Sandy Hill is the site of several new student-oriented buildings. Photo: Parker Townes.
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Ottawa is set to become a sea of infrastructure development this summer

The City of Ottawa will officially hit 1 million people in the coming months, according to population projections by Statistics Canada. The National Capital Region, covering Ottawa, Gatineau, and a dozen other townships is also projected to hit 1.5 million in the coming two years.

The region has undergone a building boom as the city contends with a tight rental market, a growing tourism industry, and an overloaded transit system. The Ottawa planning office has more than 200 active projects for the urban core in various stages of approval covering condo towers, hotels, and office space. City departments are overhauling streets, revamping parks, and replacing the sewage system to keep up with the demands of a growing city.

Students at the University of Ottawa can expect a sea of construction over the summer months. Here’s a breakdown of what downtown residents will get for a summer of noise, dust, and detours.

Pedestrian friendly roads

The city will start the next phase of its Downtown Moves project this summer, with overhauls of Albert, Slater, Rideau, and Elgin streets at various stages of construction. The Downtown Moves plan’s stated goal is to create a pedestrian, cycling, and transit-friendly environment in urban Ottawa.

Overhauls to Queen Street completed last year marked the first step of this project. Sidewalks were doubled or tripled in width, new public art was installed, and bare concrete was replaced with brickwork sidewalks. Vehicle lanes were tightened at the same time, with new traffic calming measures put in place to slow down traffic in the core and promote pedestrian safety.

Bike Lanes

The city will be overhauling downtown bike lanes to bring them up to modern standards while also adding roughly 70 kilometers of new track around the city center. These new paths include added curbs and safety barricades to keep cyclists separated from cars, new intersection signals to prevent collisions, and more space for cyclists to pass each other.

“For students who live downtown on a budget, I can’t think of a better way of getting around (than cycling),” said Maya Wilson-Roberts, a communications student at the U of O. “The city can always be doing more, but I think what we’ve got right now is way better than what I had (growing up).”

Ottawa now has one of the highest rates of commuters using active transport in Canada, with the rapid growth attributed to the expansion of dedicated bike lanes according to a report by a cycling advocacy group in Ottawa.

More housing

Student housing and new rentals are on the rise as Ottawa faces one of the tightest rental markets in Canada. Private residences across the city have sprung up in the last few years, promising a high-end student experience to those who can afford them. Those projects are joined by two new student towers on Rideau, the much-advertised THEO residence, and three new projects in Sandy Hill.

The rental market is also booming with new projects that promise to ease the city’s overheating market. This growth is best represented by Trinity Station, a monolithic 240-metre tall rental tower and shopping center that will cap out at more than double the height of the city’s tallest buildings.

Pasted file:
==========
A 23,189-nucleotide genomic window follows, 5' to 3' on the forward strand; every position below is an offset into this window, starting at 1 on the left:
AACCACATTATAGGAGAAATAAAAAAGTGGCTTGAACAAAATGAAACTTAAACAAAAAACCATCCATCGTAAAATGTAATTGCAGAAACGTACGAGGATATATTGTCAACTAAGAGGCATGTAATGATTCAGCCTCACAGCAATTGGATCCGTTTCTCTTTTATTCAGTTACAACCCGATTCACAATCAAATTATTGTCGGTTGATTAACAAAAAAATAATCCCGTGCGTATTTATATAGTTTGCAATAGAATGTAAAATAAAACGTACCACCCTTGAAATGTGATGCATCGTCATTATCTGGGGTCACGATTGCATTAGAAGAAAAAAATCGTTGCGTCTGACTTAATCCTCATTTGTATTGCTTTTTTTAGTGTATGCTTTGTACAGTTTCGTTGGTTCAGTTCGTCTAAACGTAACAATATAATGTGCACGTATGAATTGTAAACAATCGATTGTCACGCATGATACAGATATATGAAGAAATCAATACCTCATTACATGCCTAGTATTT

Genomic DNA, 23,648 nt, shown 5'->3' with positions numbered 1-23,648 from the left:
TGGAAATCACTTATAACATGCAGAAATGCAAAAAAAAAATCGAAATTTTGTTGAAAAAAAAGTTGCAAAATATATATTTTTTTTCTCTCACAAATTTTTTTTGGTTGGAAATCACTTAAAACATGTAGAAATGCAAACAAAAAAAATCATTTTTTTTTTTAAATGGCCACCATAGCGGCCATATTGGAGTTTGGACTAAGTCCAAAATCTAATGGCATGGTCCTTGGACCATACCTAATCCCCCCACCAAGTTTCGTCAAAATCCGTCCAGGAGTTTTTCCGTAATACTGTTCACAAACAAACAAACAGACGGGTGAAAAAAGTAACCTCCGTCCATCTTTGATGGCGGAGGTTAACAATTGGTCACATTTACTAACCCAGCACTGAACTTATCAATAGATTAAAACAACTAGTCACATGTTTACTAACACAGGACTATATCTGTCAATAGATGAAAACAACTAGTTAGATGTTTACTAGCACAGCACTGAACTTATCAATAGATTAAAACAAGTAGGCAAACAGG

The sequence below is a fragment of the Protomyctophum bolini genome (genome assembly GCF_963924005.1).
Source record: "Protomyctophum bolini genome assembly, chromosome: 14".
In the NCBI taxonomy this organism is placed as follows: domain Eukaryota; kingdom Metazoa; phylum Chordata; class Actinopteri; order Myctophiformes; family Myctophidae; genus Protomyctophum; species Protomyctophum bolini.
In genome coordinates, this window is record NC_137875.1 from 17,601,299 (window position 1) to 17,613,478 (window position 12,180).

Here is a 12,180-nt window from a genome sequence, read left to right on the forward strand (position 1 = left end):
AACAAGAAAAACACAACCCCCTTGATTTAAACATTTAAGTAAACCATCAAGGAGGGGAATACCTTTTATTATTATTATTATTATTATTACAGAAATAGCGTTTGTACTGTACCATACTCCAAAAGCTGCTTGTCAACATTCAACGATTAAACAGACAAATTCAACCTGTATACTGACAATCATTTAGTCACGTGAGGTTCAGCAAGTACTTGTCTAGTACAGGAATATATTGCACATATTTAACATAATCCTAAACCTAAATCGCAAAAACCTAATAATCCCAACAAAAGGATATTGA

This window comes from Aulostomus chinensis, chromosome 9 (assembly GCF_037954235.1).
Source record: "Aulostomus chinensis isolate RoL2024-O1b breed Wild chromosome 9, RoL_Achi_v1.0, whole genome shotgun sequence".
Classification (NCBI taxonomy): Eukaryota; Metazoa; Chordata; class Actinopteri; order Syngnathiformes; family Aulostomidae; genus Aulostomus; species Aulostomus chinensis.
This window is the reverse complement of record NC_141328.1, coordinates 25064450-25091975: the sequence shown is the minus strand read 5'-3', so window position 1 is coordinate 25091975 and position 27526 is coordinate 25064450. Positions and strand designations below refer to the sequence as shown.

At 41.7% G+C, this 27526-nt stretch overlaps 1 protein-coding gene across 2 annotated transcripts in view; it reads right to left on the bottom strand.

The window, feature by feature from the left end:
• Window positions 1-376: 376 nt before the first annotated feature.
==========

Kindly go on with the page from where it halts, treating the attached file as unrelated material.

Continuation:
“It’s absolutely upside-down bloody bugnuts,” said Thomas Plante, a masters student at the U of O. “I moved to Ottawa five years ago and my friends (in Toronto) wanted to know why I would move to such a sleepy city and I said the cheap rent. Well now the rent isn’t cheap and the city isn’t sleepy.”  


OC Transpo’s much anticipated Confederation Line is aiming to launch early this summer, one year behind its planned date according to reports from Ottawa’s City Council. The line will bring some relief to Ottawa’s snarled traffic and overloaded bus system. The line will connect the U of O to Centertown, Chinatown, and Carleton University while allowing students to seek cheaper rents outside Sandy Hill.

“It really reframes the city for me,” said David Staynes, a resident of Sandy Hill. “A metro is a really big city thing to have, it lets people see parts of the city that used to be ignored. For me, the train is what separates small-town Ottawa and being a real national capital.”

Construction on the system’s Stage 2 expansion plan will be shutting down Transitways in the east and west starting this summer. The expansion will mean closing the Trillium Line in 2020 for a significant upgrade involving new stations and bigger trains. The new lines will be opening in phases beginning in 2022 and will extend the system to Orleans, Algonquin College, La Cite, and the airport.

A cleaner river

Work on Ottawa’s Combined Sewage Storage Tunnel (CSST) will resume this summer, with more road closures and construction sites around the core. The CSST is designed to prevent Ottawa’s frequent sewage overflows, that result in untreated waste being dumped into the Ottawa and Rideau rivers.

The project is part of the City of Ottawa’s River Action plan, a project meant to decrease pollution and improve the habitat of the Ottawa River. The City claims that riverfront beaches will face fewer closures, and wildlife populations will be healthier once the project is complete.

Better Parks

The National Capital Commission will be overhauling several public spaces including Nepean Point and the riverfront. The point will be closed this summer to add a new amphitheatre, a lookout, new public art, and an expanded community garden. The NCC also plans to upgrade various riverfront parks with new event spaces, beaches, bike paths, and public art.

The NCC and city will also be working on various projects to reinforce Ottawa’s shoreline and prevent its destruction from the river’s increasingly frequent flooding.